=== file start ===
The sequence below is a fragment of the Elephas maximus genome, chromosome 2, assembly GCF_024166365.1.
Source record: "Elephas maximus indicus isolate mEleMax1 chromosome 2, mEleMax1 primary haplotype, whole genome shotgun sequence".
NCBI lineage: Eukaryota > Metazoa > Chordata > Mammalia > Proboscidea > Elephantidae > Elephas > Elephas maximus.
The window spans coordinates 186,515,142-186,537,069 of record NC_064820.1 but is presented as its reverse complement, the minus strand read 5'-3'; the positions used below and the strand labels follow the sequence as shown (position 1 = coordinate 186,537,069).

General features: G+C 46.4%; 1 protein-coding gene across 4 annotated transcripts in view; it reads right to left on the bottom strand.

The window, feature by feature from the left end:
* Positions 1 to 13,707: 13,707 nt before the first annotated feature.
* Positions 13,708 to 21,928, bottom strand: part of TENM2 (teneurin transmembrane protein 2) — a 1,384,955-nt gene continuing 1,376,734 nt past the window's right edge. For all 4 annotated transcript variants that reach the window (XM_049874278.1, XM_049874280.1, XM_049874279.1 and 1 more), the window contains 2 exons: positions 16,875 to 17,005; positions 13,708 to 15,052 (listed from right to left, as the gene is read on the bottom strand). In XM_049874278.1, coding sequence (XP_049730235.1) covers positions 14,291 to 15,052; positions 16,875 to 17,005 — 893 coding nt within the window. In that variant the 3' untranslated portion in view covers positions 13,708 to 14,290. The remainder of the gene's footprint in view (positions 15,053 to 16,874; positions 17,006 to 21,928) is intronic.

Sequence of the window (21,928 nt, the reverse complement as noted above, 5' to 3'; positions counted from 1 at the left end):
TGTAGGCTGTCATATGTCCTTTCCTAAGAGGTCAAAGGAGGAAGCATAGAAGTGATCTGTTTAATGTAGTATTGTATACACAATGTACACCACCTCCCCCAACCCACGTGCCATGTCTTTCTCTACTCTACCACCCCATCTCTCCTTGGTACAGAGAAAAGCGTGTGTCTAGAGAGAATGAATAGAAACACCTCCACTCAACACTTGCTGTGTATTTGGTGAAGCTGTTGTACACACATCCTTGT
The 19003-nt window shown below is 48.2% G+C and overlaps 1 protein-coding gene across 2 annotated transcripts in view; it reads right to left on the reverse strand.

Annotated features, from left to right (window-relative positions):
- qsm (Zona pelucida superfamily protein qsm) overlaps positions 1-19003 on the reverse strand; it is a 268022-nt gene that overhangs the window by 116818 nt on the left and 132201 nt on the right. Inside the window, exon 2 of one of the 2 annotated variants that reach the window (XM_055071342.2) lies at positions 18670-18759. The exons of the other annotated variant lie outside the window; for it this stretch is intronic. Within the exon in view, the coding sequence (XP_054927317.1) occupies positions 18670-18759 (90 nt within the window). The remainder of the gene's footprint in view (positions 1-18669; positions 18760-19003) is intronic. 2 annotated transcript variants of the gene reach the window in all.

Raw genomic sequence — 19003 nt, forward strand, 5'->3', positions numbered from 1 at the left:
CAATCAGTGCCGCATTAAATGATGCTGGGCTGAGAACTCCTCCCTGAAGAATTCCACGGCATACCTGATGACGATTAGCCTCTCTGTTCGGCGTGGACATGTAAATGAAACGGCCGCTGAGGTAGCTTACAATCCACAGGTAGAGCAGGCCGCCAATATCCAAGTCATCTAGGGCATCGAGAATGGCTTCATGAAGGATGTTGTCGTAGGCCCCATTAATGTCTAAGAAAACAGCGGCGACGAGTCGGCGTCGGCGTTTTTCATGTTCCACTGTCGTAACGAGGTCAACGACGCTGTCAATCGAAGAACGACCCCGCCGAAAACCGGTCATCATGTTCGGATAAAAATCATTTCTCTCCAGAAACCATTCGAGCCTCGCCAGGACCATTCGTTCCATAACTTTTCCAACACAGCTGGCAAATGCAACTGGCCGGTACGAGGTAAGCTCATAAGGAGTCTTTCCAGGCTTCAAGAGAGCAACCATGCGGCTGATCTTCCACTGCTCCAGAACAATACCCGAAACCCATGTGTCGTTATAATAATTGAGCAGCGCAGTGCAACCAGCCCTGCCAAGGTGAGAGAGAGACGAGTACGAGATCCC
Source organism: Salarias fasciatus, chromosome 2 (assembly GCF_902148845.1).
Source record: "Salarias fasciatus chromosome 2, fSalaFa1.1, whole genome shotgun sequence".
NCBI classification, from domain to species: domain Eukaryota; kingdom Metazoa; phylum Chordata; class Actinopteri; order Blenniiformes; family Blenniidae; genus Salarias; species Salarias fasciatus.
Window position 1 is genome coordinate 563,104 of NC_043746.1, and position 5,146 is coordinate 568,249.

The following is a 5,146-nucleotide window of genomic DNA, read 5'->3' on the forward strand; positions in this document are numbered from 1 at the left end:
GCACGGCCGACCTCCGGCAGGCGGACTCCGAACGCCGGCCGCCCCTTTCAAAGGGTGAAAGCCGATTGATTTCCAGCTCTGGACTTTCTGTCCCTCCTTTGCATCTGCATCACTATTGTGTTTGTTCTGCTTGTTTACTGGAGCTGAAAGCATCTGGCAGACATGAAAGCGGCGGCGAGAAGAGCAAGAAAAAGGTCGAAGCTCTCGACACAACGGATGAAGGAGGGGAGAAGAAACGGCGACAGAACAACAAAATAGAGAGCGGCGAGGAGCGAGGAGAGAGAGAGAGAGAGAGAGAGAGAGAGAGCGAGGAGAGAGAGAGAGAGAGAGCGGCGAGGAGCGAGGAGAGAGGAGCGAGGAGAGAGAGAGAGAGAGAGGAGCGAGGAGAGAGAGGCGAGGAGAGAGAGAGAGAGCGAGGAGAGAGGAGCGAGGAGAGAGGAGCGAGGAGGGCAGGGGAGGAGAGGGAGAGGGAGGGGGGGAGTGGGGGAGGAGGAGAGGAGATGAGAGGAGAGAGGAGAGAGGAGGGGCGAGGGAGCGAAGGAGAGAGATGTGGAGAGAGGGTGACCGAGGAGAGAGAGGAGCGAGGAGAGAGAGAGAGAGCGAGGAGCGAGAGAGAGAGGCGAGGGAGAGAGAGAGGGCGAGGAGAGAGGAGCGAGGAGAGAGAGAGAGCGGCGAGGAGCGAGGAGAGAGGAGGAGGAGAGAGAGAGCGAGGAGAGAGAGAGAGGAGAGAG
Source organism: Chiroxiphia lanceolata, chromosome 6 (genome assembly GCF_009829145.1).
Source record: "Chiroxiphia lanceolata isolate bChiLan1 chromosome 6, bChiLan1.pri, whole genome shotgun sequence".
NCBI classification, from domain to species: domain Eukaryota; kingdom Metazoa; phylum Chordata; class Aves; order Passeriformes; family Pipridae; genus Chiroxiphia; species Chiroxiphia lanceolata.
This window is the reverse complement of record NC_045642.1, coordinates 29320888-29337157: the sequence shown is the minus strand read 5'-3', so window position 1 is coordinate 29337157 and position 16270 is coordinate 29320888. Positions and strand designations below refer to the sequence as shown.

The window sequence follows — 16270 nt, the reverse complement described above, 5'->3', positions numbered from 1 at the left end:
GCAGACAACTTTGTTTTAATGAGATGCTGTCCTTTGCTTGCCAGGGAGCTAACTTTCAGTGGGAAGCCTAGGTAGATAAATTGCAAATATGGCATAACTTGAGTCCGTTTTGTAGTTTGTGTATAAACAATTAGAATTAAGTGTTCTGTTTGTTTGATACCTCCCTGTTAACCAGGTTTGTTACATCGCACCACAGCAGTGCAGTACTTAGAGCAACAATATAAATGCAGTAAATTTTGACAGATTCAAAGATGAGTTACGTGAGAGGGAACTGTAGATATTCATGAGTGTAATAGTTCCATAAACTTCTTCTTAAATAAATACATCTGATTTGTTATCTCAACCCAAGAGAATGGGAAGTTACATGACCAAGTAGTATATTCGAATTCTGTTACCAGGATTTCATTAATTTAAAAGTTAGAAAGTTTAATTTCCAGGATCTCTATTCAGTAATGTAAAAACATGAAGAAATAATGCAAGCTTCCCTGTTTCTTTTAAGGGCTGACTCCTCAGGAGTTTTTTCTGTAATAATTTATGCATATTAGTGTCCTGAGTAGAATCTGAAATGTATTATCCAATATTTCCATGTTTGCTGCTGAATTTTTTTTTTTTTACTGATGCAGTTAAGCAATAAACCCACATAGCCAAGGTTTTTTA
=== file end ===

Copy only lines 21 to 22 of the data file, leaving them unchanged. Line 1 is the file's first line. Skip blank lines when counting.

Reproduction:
GCACGGCCGACCTCCGGCAGGCGGACTCCGAACGCCGGCCGCCCCTTTCAAAGGGTGAAAGCCGATTGATTTCCAGCTCTGGACTTTCTGTCCCTCCTTTGCATCTGCATCACTATTGTGTTTGTTCTGCTTGTTTACTGGAGCTGAAAGCATCTGGCAGACATGAAAGCGGCGGCGAGAAGAGCAAGAAAAAGGTCGAAGCTCTCGACACAACGGATGAAGGAGGGGAGAAGAAACGGCGACAGAACAACAAAATAGAGAGCGGCGAGGAGCGAGGAGAGAGAGAGAGAGAGAGAGAGAGAGAGAGCGAGGAGAGAGAGAGAGAGAGAGCGGCGAGGAGCGAGGAGAGAGGAGCGAGGAGAGAGAGAGAGAGAGAGGAGCGAGGAGAGAGAGGCGAGGAGAGAGAGAGAGAGCGAGGAGAGAGGAGCGAGGAGAGAGGAGCGAGGAGGGCAGGGGAGGAGAGGGAGAGGGAGGGGGGGAGTGGGGGAGGAGGAGAGGAGATGAGAGGAGAGAGGAGAGAGGAGGGGCGAGGGAGCGAAGGAGAGAGATGTGGAGAGAGGGTGACCGAGGAGAGAGAGGAGCGAGGAGAGAGAGAGAGAGCGAGGAGCGAGAGAGAGAGGCGAGGGAGAGAGAGAGGGCGAGGAGAGAGGAGCGAGGAGAGAGAGAGAGCGGCGAGGAGCGAGGAGAGAGGAGGAGGAGAGAGAGAGCGAGGAGAGAGAGAGAGGAGAGAG
Source organism: Chiroxiphia lanceolata, chromosome 6 (genome assembly GCF_009829145.1).